The Children’s Book is A.S. Byatt’s latest ambitious literary novel. The story is set between 1895 and 1919 during a time of great change and upheaval in England. The story involves three interconnected families, the Wellwoods, the Cains and the Fludds. It begins with a very satisfying rags to (upper middle class) riches orphan story. Philip Warren escapes his life of poverty and hides in the basement of the Victoria and Albert museum with hopes of preparing himself to work as a potter. He is absorbed into the numerous Wellwood family and then onto the home of Benedict Fludd, a brilliant and perhaps mad potter. It is set in a time of great change in England. “Sempiternal” Queen Victoria has died and the Edwardian Age has begun. The families involved are somewhat eccentric and bohemian. Marital bonds are loose and family relationships are blurry. For the first time we see electricity and telephones. At the centre of the story is Olive Wellwood, an author who writes a book for each of her seven children. Edith Nesbitt,Kenneth Grahame and J.M. Barrie come to mind.
The Children’s Book is a long dense read, that is meant to be read slowly. No skimming here. Every word is important. Byatt’s style is lyrical and elegant; a slow leisurely read. It is obviously well researched and displays a depth of knowledge about this period of time in England’s history and the intellectuals who helped to shape thought. Fabianism and women’s suffrage are important themes, but we also see the darker side. The suffrage movement degenerates into anarchy. Women are imprisoned and suffer the indignities of forced feeding. A bohemian marriage could be a liberating relationship, but it could also have a devastating effect upon the children as they are forced to question their very identity. And then there was the war. The reader has watched the boys grow up over twenty years and are not spared the atrocities.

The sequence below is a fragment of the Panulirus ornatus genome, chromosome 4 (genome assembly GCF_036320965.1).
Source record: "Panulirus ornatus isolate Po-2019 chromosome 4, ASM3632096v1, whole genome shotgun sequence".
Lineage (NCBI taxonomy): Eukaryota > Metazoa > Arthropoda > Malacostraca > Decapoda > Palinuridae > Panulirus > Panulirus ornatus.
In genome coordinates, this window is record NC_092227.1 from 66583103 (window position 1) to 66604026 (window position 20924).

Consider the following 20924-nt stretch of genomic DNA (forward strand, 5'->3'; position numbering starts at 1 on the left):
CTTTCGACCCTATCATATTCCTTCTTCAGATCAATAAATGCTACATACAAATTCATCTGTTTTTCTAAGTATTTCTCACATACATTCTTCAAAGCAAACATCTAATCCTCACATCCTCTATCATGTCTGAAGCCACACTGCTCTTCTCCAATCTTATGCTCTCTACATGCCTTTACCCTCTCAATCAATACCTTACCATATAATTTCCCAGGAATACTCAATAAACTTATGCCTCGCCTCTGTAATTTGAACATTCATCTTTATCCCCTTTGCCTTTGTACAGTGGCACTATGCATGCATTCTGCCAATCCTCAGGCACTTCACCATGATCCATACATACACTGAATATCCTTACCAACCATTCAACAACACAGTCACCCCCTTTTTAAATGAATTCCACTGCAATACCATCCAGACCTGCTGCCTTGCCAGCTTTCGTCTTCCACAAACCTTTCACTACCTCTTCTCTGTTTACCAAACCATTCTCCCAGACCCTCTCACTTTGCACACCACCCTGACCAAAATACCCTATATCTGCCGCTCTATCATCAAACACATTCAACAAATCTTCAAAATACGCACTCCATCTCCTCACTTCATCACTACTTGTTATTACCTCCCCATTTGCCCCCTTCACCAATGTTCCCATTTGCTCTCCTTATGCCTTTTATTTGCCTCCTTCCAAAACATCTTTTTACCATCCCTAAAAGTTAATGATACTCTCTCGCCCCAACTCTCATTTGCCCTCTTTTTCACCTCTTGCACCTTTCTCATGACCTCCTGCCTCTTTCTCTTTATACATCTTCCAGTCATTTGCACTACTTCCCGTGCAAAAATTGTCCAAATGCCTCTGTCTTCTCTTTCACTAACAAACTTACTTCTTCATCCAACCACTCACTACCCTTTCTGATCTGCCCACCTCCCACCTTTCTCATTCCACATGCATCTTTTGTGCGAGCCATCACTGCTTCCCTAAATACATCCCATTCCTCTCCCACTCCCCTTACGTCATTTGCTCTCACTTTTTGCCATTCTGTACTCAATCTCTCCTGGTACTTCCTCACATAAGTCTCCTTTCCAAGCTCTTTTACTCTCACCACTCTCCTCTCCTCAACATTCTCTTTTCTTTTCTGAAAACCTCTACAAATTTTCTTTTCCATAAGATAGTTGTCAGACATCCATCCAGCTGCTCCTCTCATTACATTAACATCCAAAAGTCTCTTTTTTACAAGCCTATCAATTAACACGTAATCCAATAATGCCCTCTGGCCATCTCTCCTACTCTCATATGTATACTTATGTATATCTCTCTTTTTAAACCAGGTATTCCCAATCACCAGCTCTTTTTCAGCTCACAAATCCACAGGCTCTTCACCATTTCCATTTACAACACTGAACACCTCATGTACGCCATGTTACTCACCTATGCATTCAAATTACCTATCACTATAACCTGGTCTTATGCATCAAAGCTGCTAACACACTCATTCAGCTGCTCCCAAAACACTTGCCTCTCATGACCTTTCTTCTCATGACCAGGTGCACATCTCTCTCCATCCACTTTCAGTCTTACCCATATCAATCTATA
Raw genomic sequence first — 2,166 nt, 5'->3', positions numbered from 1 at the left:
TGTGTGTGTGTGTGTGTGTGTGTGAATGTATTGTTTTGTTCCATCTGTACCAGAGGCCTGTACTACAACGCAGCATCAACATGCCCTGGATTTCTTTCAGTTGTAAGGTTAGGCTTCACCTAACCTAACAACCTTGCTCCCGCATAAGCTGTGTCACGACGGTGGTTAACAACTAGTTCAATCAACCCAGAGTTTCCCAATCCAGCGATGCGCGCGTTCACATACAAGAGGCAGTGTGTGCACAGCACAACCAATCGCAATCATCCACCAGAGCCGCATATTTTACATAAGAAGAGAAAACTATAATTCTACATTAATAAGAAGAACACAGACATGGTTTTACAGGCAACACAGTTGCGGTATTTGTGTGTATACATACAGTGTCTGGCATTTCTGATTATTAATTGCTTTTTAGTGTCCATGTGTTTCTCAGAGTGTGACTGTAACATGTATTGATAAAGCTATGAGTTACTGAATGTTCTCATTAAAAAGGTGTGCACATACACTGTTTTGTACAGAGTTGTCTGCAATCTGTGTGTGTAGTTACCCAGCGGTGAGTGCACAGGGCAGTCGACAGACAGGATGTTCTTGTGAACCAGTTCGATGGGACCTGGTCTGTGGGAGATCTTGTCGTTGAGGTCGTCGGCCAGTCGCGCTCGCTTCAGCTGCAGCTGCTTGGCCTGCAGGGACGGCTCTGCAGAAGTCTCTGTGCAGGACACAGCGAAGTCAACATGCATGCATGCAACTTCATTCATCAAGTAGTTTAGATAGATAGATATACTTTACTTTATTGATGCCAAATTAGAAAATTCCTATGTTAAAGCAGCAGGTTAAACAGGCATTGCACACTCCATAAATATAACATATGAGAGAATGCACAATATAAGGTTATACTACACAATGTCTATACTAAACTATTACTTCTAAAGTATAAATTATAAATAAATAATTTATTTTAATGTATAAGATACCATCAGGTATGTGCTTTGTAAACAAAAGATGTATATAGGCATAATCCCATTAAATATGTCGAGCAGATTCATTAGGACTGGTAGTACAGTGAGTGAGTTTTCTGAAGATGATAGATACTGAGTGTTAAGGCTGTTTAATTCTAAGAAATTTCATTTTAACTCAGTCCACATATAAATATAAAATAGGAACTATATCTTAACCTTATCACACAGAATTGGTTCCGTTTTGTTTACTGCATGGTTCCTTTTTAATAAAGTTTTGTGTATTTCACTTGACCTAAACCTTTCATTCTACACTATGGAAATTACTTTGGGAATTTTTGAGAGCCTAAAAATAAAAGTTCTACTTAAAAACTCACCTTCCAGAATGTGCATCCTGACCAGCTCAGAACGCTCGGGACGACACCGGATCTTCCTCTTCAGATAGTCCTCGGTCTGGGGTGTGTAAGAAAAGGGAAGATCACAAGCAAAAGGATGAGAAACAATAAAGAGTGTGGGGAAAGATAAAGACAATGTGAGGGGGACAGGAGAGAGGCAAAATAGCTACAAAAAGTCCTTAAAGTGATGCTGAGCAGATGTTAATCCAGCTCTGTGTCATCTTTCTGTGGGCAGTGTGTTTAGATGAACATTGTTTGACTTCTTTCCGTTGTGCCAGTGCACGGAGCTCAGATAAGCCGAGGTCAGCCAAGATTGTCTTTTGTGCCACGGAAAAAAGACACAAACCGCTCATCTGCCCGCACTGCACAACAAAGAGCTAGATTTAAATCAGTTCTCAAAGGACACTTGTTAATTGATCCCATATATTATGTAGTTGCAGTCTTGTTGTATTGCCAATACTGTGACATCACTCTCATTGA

This was fascinating time in England’s history which has been well documented in fiction and in fact. The Perfect Summer: Dancing Into Shadow: England in 1911
by Juliet Nicolson deals with one pivotal summer through the eyes of a number of individuals of varying classes, genders and occupations. The social, political and economic issues are also key themes of Tracy Chevalier’s Falling Angels
. An unlikely friendship is struck between two young girls following Queen Victoria’s death. Another very long and dense read is Augustus John: The New Biography
by Michael Holroyd. This British artist embraced a truly bohemian life, again with some mixed results on family life.